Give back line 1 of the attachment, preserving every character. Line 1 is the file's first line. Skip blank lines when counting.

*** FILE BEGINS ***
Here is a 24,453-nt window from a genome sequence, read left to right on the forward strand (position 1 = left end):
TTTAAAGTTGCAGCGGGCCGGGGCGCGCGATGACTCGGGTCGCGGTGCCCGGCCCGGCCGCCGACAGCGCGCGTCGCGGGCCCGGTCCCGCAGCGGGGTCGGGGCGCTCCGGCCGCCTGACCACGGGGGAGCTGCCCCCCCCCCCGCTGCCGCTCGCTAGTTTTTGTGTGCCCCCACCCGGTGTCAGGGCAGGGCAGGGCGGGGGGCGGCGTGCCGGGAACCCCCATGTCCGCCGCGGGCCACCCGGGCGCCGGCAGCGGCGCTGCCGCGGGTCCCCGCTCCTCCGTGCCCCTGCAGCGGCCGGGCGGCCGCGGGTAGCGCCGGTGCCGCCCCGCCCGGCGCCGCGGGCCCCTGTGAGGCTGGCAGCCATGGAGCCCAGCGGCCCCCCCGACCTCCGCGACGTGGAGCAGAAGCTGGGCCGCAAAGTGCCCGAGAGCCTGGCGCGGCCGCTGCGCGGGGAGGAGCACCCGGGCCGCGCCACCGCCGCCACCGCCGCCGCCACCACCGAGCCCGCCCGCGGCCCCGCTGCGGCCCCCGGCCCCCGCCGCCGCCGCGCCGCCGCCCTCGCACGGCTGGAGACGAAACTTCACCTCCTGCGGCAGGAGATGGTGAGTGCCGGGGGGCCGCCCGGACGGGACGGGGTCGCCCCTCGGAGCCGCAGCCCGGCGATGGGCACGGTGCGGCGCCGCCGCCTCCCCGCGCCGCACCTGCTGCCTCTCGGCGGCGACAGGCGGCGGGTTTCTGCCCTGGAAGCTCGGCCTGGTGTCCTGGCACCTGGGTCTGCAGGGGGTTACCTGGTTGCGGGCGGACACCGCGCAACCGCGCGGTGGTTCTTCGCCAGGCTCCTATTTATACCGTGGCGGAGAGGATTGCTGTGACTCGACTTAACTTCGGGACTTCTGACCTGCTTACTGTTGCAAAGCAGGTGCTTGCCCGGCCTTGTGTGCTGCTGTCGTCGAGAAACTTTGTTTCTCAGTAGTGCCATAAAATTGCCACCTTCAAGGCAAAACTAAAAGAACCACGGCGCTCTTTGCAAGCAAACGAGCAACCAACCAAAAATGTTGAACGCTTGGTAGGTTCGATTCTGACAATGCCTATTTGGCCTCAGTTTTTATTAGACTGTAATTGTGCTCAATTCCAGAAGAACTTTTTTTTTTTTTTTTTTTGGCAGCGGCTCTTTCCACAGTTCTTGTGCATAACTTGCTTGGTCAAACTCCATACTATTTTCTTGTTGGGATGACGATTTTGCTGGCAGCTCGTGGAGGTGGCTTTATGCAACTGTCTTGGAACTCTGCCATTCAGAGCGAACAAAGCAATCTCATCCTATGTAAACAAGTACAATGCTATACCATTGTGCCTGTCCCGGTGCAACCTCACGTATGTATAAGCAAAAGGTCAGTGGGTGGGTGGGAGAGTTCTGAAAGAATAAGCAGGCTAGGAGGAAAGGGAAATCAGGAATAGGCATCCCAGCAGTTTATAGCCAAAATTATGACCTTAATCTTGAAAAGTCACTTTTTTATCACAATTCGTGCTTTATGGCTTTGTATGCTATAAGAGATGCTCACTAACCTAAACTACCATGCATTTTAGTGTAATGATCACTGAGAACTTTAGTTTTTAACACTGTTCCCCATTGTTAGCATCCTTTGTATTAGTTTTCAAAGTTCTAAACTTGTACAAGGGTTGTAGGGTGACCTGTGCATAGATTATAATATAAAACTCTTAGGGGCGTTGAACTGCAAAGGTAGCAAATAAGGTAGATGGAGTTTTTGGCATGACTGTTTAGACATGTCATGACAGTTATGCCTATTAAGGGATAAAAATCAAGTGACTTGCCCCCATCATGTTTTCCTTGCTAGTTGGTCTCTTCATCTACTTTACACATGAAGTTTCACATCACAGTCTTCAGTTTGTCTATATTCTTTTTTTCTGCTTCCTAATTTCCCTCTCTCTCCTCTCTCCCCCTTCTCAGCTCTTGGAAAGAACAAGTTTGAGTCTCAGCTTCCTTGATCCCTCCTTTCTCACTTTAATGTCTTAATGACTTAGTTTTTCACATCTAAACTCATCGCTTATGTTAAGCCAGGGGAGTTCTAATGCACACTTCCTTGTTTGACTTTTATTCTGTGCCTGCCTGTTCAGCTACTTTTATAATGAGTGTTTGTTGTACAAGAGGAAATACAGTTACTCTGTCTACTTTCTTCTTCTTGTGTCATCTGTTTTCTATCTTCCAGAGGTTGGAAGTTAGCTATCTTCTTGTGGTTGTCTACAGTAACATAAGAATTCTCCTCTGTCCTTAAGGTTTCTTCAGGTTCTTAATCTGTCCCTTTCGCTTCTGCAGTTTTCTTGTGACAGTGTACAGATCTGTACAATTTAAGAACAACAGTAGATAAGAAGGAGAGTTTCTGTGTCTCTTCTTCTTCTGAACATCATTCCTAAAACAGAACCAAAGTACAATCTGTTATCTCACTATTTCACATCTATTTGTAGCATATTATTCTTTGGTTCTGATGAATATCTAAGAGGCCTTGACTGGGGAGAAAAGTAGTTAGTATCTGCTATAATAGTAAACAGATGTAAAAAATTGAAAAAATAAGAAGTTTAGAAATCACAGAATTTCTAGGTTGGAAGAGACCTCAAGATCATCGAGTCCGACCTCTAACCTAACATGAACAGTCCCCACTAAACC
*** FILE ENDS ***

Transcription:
Here is a 24,453-nt window from a genome sequence, read left to right on the forward strand (position 1 = left end):